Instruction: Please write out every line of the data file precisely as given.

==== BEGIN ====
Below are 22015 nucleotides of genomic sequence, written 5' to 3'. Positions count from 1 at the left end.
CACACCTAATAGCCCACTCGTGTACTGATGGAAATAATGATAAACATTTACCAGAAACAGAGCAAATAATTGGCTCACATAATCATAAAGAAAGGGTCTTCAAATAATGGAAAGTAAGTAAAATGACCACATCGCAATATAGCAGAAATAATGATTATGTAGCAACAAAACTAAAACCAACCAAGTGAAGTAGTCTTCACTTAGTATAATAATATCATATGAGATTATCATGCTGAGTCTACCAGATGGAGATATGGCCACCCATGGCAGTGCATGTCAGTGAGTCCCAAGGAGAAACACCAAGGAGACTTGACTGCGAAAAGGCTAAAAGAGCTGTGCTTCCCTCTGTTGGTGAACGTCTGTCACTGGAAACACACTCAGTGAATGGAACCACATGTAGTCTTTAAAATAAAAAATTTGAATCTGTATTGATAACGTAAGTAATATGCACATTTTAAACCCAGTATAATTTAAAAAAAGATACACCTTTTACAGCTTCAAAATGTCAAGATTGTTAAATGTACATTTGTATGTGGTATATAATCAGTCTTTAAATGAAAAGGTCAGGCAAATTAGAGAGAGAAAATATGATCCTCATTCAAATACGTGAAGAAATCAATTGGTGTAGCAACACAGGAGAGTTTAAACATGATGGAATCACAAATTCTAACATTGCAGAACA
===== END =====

Below are 22015 nucleotides of genomic sequence, written 5' to 3'. Positions count from 1 at the left end.
CACACCTAATAGCCCACTCGTGTACTGATGGAAATAATGATAAACATTTACCAGAAACAGAGCAAATAATTGGCTCACATAATCATAAAGAAAGGGTCTTCAAATAATGGAAAGTAAGTAAAATGACCACATCGCAATATAGCAGAAATAATGATTATGTAGCAACAAAACTAAAACCAACCAAGTGAAGTAGTCTTCACTTAGTATAATAATATCATATGAGATTATCATGCTGAGTCTACCAGATGGAGATATGGCCACCCATGGCAGTGCATGTCAGTGAGTCCCAAGGAGAAACACCAAGGAGACTTGACTGCGAAAAGGCTAAAAGAGCTGTGCTTCCCTCTGTTGGTGAACGTCTGTCACTGGAAACACACTCAGTGAATGGAACCACATGTAGTCTTTAAAATAAAAAATTTGAATCTGTATTGATAACGTAAGTAATATGCACATTTTAAACCCAGTATAATTTAAAAAAAGATACACCTTTTACAGCTTCAAAATGTCAAGATTGTTAAATGTACATTTGTATGTGGTATATAATCAGTCTTTAAATGAAAAGGTCAGGCAAATTAGAGAGAGAAAATATGATCCTCATTCAAATACGTGAAGAAATCAATTGGTGTAGCAACACAGGAGAGTTTAAACATGATGGAATCACAAATTCTAACATTGCAGAACA